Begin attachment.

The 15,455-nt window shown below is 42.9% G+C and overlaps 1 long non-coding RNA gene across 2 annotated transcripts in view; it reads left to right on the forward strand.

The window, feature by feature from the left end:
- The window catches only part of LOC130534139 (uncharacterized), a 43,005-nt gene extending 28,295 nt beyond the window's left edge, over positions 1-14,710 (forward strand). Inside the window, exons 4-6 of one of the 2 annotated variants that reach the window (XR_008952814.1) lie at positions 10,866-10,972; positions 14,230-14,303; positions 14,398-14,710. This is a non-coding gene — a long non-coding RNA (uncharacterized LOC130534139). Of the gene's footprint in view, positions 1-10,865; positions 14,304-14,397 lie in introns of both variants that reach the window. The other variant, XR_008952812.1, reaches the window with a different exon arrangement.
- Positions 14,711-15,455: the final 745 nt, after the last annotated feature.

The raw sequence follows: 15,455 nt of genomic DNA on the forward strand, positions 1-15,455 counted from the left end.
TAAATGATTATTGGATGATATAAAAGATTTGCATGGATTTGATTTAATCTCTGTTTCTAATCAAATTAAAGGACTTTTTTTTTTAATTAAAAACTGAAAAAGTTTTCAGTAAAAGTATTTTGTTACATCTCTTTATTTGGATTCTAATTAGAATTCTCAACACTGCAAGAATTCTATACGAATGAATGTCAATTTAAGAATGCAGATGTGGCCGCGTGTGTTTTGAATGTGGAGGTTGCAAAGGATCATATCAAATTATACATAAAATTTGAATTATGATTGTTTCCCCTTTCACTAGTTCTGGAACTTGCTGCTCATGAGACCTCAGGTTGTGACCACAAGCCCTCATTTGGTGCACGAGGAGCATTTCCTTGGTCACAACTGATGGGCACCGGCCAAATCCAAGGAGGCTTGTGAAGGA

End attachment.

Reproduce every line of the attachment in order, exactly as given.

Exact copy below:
The 15,455-nt window shown below is 42.9% G+C and overlaps 1 long non-coding RNA gene across 2 annotated transcripts in view; it reads left to right on the forward strand.

The window, feature by feature from the left end:
- The window catches only part of LOC130534139 (uncharacterized), a 43,005-nt gene extending 28,295 nt beyond the window's left edge, over positions 1-14,710 (forward strand). Inside the window, exons 4-6 of one of the 2 annotated variants that reach the window (XR_008952814.1) lie at positions 10,866-10,972; positions 14,230-14,303; positions 14,398-14,710. This is a non-coding gene — a long non-coding RNA (uncharacterized LOC130534139). Of the gene's footprint in view, positions 1-10,865; positions 14,304-14,397 lie in introns of both variants that reach the window. The other variant, XR_008952812.1, reaches the window with a different exon arrangement.
- Positions 14,711-15,455: the final 745 nt, after the last annotated feature.

The raw sequence follows: 15,455 nt of genomic DNA on the forward strand, positions 1-15,455 counted from the left end.
TAAATGATTATTGGATGATATAAAAGATTTGCATGGATTTGATTTAATCTCTGTTTCTAATCAAATTAAAGGACTTTTTTTTTTAATTAAAAACTGAAAAAGTTTTCAGTAAAAGTATTTTGTTACATCTCTTTATTTGGATTCTAATTAGAATTCTCAACACTGCAAGAATTCTATACGAATGAATGTCAATTTAAGAATGCAGATGTGGCCGCGTGTGTTTTGAATGTGGAGGTTGCAAAGGATCATATCAAATTATACATAAAATTTGAATTATGATTGTTTCCCCTTTCACTAGTTCTGGAACTTGCTGCTCATGAGACCTCAGGTTGTGACCACAAGCCCTCATTTGGTGCACGAGGAGCATTTCCTTGGTCACAACTGATGGGCACCGGCCAAATCCAAGGAGGCTTGTGAAGGA